As an independent contractor, I prefered to work with a small set of professionals. These were folks who had established their reputations with me and with each other and could be trusted in the trenches when the client was lobbing change requests at us like grenades. These were people that I had worked with from the very beginning of my "sell out" -- when I left academics to play in the real world and, you know, write programs for money.
In those days, I thought the politics of a boutique consulting company (or small engineering software company before that) would be minor compared to the piranah-infested well of scarce resources, large egos, and irrelevance of a liberal-arts academic department. You know, an academic department where graduate papers should be written to the whim of the instructor and within the confines of the prevailing vogue theory/framework/ideology such that a paper on T. S. Eliot had better not attempt to ascribe any characteristic onto East Coker that are not already noted in the Canon.
Wrong. The real world is rife with politics (yeah, I was a bit naive back then) and the boutique consulting company and small engineering software company were no different. Instead of arguing about the relevance of viewing East Coker from an Eastern or mystical tradition, we were fighting about project staffing, hiring philosphy, management decisions, tools, resources and money. Which GUI library will we use? I don’t know, how about the one that has the cool little grip bar on it (remember those)? What does the customer want? Will it even link to our code? Will we ever port the fortran library over to C? At one point in one of the more animated discussions, the CEO called a bunch of us devs “prima donnas” – “You guys are a bunch of prima donnas!”
Prima donna. At the time, it was no scarlet letter -- I and the other developers thought it was a badge of honor without all of the negative connotations (of course). Over time I would realize that there is some truth to it and that a bit of prima donna-ism runs in developers and other folks with similar personalities. The ceo was a perceptive fellow; he knew a bit about running a software company and handling prima donnas. In fact, I think he sought them out.
The games and manuevering by the players the academic department and some of the real-world environments I was a part of were similar down to the egos of all involved. The big difference was that one assumes that academics are pursuing the noble end of scholarship and acclaim (its welcome by-product) and not wealth. Money is important, but it isn't the prime motivator. The academic spirit guided each and every individual and kept them on the golden road.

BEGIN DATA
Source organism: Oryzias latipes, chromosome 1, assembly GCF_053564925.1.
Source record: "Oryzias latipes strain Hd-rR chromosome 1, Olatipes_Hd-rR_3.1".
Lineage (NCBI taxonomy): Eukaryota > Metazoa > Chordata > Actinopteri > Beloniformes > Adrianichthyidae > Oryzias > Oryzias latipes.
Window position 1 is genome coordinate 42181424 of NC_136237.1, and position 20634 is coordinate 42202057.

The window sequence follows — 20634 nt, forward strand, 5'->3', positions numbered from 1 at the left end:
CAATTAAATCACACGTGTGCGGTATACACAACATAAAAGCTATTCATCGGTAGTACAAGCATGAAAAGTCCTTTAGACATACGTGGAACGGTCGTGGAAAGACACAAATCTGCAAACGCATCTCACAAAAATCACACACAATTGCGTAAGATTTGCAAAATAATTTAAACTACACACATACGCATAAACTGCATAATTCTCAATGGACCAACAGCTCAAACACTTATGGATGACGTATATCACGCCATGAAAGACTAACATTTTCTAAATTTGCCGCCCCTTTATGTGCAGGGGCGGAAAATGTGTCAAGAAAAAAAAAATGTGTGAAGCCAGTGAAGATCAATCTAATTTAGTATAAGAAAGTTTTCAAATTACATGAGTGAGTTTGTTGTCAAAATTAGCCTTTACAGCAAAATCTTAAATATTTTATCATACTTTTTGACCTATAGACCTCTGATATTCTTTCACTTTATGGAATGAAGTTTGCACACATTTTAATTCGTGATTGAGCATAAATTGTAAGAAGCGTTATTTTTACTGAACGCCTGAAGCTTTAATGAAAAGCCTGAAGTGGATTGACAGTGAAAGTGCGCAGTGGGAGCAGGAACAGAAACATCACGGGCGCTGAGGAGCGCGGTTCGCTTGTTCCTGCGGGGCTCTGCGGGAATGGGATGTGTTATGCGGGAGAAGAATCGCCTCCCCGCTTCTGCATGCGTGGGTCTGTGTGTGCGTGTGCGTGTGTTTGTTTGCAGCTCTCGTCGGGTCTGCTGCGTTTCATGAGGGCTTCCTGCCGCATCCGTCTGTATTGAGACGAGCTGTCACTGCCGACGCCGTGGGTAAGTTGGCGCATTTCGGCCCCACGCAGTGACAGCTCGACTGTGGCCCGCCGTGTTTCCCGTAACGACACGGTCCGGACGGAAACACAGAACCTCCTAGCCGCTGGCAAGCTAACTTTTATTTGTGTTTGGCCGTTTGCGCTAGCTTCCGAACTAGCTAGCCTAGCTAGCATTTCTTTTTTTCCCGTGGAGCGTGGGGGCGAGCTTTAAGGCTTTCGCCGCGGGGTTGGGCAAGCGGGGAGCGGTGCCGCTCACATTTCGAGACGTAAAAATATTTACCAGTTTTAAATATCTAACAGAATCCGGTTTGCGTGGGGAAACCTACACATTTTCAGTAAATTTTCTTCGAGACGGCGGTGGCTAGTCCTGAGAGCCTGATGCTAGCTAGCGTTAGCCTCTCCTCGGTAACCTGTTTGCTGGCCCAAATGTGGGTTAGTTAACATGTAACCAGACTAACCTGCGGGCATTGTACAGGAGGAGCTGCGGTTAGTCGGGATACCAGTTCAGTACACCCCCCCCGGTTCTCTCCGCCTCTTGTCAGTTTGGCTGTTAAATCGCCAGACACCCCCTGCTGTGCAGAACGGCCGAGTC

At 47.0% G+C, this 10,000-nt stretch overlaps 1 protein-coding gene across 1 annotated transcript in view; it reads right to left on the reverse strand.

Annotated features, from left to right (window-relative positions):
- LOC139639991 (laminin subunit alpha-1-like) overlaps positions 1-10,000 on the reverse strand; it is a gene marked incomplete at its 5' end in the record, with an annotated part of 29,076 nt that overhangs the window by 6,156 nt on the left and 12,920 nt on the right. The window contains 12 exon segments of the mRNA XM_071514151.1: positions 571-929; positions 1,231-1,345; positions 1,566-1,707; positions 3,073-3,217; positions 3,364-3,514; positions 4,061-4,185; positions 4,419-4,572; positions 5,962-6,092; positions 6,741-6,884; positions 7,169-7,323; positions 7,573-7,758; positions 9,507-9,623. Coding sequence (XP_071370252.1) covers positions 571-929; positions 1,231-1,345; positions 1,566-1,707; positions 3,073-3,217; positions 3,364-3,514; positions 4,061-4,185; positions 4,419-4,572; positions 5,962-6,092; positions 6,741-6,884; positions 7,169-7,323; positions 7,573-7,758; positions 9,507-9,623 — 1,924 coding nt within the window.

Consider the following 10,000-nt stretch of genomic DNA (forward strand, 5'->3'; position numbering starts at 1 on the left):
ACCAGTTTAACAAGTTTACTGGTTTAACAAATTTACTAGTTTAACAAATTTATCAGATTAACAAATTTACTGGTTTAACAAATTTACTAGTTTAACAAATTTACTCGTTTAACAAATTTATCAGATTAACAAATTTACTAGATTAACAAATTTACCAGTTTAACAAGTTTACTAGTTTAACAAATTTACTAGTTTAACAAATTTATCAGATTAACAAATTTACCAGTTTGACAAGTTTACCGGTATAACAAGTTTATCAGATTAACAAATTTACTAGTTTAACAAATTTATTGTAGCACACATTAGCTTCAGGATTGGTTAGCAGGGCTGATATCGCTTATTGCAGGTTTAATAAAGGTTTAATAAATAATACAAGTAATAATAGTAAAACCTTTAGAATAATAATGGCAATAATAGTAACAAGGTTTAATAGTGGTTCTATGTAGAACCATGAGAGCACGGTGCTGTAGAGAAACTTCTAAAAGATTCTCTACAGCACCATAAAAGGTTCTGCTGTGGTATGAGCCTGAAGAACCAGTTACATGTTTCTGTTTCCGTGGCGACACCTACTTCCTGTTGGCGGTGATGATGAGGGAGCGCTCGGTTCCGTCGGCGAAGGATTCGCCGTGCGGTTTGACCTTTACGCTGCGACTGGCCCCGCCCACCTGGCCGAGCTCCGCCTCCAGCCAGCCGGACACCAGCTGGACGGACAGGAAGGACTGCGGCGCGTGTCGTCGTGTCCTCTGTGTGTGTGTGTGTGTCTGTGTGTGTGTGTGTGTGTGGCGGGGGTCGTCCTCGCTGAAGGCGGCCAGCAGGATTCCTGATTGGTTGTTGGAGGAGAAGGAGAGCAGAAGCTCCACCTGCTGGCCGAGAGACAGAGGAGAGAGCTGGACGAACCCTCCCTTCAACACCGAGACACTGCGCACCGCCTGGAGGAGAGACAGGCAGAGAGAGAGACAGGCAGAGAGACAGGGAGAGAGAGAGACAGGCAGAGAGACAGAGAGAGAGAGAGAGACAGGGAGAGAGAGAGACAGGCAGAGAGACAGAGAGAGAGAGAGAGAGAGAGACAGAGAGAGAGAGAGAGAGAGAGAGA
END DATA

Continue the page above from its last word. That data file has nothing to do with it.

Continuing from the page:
In the real world, the dollars are important. Sure, at some level of reality the money may not be important anymore unless they are keeping score. Maybe. But in the real world, the money matters. So you toss the theory and start slinging code on the clock. And work hard to avoid sitting on the bench. And manage your career. And butt horns with new developers that venture onto your home territory in much the same way you'd butt heads with the joker from that college in the west that questions the relevancy of a mystical perspective on T. S. Eliot.
So I worked with a group of folks with established reputations and the technical skills to make good in front of the client. Most of us were good at tempering our base developer instincts with clients, developers and everyone else. In those cases that we did not trust our instincts, we let the guy with project management and client engagement skills handle it. We also used different development processes to institutionalize team roles and responsibilities. We all knew we couldn't escape it and tried to work around it.
At the end of the day, a good developer is one that puts the user first. It isn't the tools, the language, the methodology, or the amount of assembly code you get to sling -- it's the ability to deliver a useful program to a user that matters. As others have said, a career is a journey from apprentice to master. Along the way, we learn better habits.
Not sure if this completes the call of the wild post.